Spoiler alert about The World’s End and the book of Romans
D and I were in the middle of a Bible study over the book of Romans when we watched The World’s End. The book of Romans has been an issue for me most of my Christian life. The questions of predestination and the conflicting information Paul writes used to make me red faced and confused. D can practically quote Romans, and when I asked Him how in the world He ever managed to study it so much He said he trusted God. He didn’t get all of it, per se, because there’s a lot to understand, and I am almost certain anyone who claims to understand it all is lying. But D was much more spiritually mature than I was. He still is. He read Romans, enjoyed it, and he let the not understood be not understood. He didn’t throw out the baby with the bath water. I hurled them both out the window without a second glance.
By the time we started the Romans Bible study, my relationship with Christ was in a much better place. I was much more willing to trust. I still have a tendency to stomp my foot and demand answers on a bad day, but I am at peace with the idea of a sovereign God even if I don’t know all the details. Now, I really love the book of Romans.
A big part of what I learned about Romans is that God’s wrath looks a lot like us getting what we want most of the time: turned over to our own selfish desires. Romans 1:24 says “God gave them over in the sinful desires of their hearts” followed by “God gave them over to shameful lusts” in Romans 1:26, and then “God gave them over to a depraved mind” in Romans 1:28. There’s a theme: God gave them the desires of their hearts and minds and let their lust overtake them. This is what you want; here you go.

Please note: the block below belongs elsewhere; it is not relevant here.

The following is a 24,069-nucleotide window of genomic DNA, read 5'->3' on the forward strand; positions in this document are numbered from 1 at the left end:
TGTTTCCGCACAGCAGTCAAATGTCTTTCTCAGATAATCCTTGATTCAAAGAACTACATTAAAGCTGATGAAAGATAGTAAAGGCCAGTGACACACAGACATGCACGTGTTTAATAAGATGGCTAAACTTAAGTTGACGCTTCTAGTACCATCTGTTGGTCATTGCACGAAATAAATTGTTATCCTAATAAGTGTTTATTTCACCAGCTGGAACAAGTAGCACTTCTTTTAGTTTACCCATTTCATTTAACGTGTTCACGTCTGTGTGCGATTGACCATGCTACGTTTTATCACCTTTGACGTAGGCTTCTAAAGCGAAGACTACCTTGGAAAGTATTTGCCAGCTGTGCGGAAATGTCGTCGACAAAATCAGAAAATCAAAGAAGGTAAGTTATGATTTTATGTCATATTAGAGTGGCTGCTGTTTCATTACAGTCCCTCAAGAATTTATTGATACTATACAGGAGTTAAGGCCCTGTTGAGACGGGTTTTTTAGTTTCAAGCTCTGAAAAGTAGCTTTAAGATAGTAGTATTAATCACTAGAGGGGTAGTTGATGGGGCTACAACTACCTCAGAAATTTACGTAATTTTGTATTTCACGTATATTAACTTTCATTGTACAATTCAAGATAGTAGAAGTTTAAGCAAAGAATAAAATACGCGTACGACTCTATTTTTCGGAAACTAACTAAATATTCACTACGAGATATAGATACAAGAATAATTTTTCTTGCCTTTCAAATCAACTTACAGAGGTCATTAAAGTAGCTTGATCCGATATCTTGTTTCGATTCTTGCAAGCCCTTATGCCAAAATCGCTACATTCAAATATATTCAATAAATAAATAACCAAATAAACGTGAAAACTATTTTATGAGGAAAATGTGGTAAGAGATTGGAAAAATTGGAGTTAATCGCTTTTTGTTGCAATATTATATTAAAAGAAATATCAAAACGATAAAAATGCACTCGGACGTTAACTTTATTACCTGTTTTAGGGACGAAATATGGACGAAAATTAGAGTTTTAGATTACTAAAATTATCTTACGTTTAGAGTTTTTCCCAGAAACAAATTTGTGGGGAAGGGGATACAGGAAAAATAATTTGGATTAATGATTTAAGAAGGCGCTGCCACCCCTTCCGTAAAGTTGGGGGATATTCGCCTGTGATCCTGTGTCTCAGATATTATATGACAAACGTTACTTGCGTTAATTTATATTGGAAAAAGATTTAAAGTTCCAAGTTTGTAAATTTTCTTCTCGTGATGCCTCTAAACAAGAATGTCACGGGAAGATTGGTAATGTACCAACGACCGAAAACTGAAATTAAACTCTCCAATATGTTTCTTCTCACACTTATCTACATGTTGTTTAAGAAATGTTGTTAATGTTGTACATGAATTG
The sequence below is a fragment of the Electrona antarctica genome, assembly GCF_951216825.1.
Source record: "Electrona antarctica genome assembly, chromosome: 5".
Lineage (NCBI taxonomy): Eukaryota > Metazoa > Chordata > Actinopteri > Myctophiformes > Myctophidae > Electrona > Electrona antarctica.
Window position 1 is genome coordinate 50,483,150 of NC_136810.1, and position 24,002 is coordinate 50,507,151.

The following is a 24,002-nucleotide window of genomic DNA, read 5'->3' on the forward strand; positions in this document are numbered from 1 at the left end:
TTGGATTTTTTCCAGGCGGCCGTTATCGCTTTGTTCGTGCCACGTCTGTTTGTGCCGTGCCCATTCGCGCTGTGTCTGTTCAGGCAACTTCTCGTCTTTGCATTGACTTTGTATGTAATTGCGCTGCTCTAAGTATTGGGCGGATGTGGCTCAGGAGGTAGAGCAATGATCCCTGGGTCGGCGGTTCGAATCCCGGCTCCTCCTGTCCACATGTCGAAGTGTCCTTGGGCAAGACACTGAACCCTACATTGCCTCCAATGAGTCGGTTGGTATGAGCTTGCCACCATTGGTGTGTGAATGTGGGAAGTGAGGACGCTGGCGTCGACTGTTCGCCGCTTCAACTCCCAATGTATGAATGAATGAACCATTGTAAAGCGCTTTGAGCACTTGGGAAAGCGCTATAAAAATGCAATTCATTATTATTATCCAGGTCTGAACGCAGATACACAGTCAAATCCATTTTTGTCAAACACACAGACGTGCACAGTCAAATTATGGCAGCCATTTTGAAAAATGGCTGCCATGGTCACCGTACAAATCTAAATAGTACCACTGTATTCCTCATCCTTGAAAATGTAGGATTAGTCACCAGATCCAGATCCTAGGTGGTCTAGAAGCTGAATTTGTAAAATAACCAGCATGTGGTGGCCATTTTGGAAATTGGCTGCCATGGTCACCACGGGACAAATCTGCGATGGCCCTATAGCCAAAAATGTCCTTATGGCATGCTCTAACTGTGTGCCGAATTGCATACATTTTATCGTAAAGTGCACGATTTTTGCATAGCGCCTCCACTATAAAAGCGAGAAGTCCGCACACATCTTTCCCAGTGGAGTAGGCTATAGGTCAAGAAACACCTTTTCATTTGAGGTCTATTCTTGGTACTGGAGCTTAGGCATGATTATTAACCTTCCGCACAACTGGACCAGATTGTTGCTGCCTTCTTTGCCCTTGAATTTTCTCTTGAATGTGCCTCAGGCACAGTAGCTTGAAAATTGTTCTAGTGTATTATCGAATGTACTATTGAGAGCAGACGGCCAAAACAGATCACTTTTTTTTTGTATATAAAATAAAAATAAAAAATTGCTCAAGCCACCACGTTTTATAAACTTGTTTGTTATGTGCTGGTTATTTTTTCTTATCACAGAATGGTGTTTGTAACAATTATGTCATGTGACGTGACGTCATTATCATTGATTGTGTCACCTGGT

As scary as lightning and fire and disaster are, there’s not much scarier than being turned over to myself. My own self-involvement. My pride. Just me. I live in my mind. I should be in charge of nothing, and I never want to see the day I can’t turn to God and be pulled out of the mire of sin and mess in there.
It was interesting that at this point in the Bible study D brought home The World’s End, a movie about a group of former high school friends attempting to drink at 12 bars in their old hometown, finally ending up at the last one called The World’s End. They didn’t succeed at this obviously valiant task in high school, so they decided to give it another shot when they are middle aged.
Now, there is a big voice coming from the sky at the end of the movie. This voice is never identified as God, and this voice definitely does not work or love the way God does. There are really not a lot of parallels between the dictator voice and a our loving God, since the dictator voice wants to make everyone robots and control them, making them carbon copies of each other, not loving their uniqueness, the specifics of their design the way God loves us. However, there is this: the decision of both God and this voice to let the people have what they ask for.
The character played by Simon Pegg tells this big unidentified talking voice in the sky that basically, he wants what he wants and would rather have no one interfere with his desires, even though he’s screwing up everything he touches. The big voice finally says okay. Withdrawing to leave these supposedly self-sufficient characters to their own devices, the world pretty much falls apart.
“That’s the first part of Romans!”
“Yes, it is,” D said.
The good news is the second part of Romans is about being saved by grace and God being able to renew us so we are not left to our own devices, our own lusts for power and self-satisfaction, pride and envy. That’s a huge relief, because reading the first part of Romans coupled with seeing a bunch of drunk idiots abandoned to their own plans was pretty convincing; my desires are not going to lead anywhere good unless I die to myself and live for and with Christ leading my life. His desires will always be superior.
Bible verses taken from here: http://www.biblegateway.com/passage/?search=Romans+1, emphasis mine